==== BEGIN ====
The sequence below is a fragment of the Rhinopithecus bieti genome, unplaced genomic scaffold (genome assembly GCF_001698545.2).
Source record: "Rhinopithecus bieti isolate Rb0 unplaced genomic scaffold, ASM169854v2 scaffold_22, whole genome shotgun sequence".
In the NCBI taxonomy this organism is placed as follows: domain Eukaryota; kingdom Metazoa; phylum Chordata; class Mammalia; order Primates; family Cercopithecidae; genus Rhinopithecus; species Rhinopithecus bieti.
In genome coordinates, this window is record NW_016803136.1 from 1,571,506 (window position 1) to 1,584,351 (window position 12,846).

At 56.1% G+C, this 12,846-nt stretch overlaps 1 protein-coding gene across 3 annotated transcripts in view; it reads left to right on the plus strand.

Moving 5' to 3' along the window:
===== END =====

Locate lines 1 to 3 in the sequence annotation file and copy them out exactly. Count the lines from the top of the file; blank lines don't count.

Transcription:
The sequence below is a fragment of the Rhinopithecus bieti genome, unplaced genomic scaffold (genome assembly GCF_001698545.2).
Source record: "Rhinopithecus bieti isolate Rb0 unplaced genomic scaffold, ASM169854v2 scaffold_22, whole genome shotgun sequence".
In the NCBI taxonomy this organism is placed as follows: domain Eukaryota; kingdom Metazoa; phylum Chordata; class Mammalia; order Primates; family Cercopithecidae; genus Rhinopithecus; species Rhinopithecus bieti.